Corruption was the main issue in the 1989 elections. Once again the Congress (I) lost its power, this time to a coalition led by V. P. Singh, who had served as Rajiv Gandhi’s finance and then defense minister before being expelled from the Congress (I) Party for investigating corruption allegations. Singh’s National Front coalition collapsed when L. K. Advani, the leader of the Hindu nationalist Bharatiya Janata Party (BJP), was arrested for campaigning to replace the 16th-century Babri Masjid (Mosque of Babur) in Ayodhya with a temple to the god Rama. The BJP withdrew its support for Singh’s government. The government that replaced it, led by Chandra Shekhar, was scuttled in 1991 by the Congress (I) Party, which had initially supported it. In the meantime, India’s finances were badly hit when Iraq invaded Kuwait in 1990: Remittances from Indian workers in Kuwait and Iraq abruptly ceased, and the workers had to be brought home at great cost.
In May 1991 Rajiv Gandhi was assassinated by a Sri Lankan Tamil terrorist during a campaign rally. The assassination disrupted the May elections, and a second round of voting was scheduled for June. P. V. Narasimha Rao, who had once served as Gandhi’s foreign minister, was chosen to replace Gandhi as head of the Congress (I). Rao led the party to a near majority in the second round of voting, and took office as India’s new prime minister.
When Rao took office, India was facing an economic crisis that threatened the country with bankruptcy. Rao made economic reform the first item on his agenda. Under his reforms, many of the most burdensome controls on private enterprise, such as licenses to build or expand factories, were abolished.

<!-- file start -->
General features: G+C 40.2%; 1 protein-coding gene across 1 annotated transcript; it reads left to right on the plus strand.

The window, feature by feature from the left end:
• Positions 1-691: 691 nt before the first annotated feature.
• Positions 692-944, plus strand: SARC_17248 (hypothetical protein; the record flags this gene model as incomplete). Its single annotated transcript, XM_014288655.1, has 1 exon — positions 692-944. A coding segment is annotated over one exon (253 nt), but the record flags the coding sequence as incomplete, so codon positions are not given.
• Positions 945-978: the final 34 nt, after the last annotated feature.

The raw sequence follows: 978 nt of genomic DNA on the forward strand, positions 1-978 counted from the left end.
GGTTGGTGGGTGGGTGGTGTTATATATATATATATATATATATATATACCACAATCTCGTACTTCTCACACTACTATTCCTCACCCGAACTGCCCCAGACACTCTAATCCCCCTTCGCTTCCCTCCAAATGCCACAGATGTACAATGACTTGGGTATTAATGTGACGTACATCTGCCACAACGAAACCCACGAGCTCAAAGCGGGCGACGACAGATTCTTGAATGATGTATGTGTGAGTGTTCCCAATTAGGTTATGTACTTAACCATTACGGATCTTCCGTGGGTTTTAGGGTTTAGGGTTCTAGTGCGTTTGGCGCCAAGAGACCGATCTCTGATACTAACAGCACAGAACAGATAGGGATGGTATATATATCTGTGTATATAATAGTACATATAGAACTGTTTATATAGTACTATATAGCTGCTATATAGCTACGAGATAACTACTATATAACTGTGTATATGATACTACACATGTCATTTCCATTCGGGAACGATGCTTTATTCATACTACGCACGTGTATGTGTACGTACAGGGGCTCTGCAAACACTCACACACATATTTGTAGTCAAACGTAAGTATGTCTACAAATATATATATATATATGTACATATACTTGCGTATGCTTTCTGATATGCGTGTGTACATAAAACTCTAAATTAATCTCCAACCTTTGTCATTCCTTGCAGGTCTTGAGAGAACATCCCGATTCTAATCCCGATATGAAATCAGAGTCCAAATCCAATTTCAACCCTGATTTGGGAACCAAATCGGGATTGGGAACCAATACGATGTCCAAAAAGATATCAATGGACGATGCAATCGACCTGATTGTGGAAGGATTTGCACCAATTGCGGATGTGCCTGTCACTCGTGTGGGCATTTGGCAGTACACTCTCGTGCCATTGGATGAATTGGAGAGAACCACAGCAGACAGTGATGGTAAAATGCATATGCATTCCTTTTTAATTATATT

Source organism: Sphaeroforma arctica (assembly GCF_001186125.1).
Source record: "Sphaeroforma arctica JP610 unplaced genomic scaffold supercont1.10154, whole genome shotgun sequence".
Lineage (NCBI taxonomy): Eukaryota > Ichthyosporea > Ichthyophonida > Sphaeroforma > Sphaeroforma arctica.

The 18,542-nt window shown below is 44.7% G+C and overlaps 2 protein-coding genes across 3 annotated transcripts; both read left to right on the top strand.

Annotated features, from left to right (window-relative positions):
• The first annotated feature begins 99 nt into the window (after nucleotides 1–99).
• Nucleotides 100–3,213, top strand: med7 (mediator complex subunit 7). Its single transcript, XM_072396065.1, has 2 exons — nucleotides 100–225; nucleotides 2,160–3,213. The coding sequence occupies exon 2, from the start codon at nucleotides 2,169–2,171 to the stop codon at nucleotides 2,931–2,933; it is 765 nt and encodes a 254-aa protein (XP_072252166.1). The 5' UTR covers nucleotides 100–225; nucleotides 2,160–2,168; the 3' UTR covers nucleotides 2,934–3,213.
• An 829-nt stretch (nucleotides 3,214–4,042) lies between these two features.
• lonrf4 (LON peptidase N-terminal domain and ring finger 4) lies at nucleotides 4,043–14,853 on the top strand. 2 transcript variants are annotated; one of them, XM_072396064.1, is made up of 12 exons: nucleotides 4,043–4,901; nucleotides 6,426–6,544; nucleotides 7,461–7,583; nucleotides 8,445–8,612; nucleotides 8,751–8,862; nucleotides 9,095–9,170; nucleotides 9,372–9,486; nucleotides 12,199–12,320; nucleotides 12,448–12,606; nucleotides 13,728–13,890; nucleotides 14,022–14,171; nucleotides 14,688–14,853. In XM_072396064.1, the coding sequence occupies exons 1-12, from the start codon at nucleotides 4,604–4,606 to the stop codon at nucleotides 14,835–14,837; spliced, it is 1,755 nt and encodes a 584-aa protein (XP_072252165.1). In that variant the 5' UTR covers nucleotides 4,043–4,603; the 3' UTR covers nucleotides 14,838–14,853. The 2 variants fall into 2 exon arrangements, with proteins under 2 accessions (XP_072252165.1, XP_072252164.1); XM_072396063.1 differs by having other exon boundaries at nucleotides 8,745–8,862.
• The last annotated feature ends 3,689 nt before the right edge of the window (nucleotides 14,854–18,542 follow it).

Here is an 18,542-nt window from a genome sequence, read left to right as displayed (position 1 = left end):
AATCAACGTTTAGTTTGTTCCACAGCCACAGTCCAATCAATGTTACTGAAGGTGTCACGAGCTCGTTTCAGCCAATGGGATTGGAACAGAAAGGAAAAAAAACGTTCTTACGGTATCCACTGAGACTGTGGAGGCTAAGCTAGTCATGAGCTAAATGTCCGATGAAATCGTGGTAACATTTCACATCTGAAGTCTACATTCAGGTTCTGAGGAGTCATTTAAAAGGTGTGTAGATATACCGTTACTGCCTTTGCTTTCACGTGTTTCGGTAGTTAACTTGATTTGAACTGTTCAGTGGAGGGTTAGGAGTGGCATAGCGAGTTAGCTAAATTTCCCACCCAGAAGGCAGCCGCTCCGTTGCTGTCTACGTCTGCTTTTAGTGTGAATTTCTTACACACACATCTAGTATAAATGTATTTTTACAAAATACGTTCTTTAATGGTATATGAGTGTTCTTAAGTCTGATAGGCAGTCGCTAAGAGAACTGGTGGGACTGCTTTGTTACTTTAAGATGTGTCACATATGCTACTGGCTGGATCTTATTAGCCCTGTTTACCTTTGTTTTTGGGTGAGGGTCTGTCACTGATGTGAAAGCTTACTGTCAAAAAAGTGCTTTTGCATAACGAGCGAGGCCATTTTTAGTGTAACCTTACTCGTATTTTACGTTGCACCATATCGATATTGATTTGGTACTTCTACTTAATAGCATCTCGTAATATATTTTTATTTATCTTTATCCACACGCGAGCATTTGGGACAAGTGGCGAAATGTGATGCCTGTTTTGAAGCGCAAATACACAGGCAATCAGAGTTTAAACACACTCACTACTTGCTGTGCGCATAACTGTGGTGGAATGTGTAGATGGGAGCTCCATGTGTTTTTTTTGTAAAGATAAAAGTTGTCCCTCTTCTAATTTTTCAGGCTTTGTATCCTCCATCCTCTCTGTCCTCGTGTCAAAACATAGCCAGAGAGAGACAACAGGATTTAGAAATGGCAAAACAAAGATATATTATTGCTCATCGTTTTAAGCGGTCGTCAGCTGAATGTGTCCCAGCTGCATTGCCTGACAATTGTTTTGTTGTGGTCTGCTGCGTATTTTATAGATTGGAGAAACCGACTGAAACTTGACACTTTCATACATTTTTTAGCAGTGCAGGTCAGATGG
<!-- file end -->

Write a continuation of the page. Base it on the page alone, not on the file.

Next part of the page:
His government also welcomed foreign investment, and lowered tariff rates to encourage trade. India’s economy responded with growth in the gross domestic product, a rapid expansion of trade, and new vigor in the private sector, visible in new products from automobiles to breakfast cereals.
Other parts of the reform package were only partially implemented. Subsidies to farmers were cut barely at all, privatization of public-sector enterprises was attempted with great caution, and little was done to change laws that made labor management difficult. The states began to compete vigorously for private investment, including foreign investment, and also took some small steps to privatize their own public-sector enterprises. "India" © Emmanuel BUCHOT, Encarta, Wikipedia.
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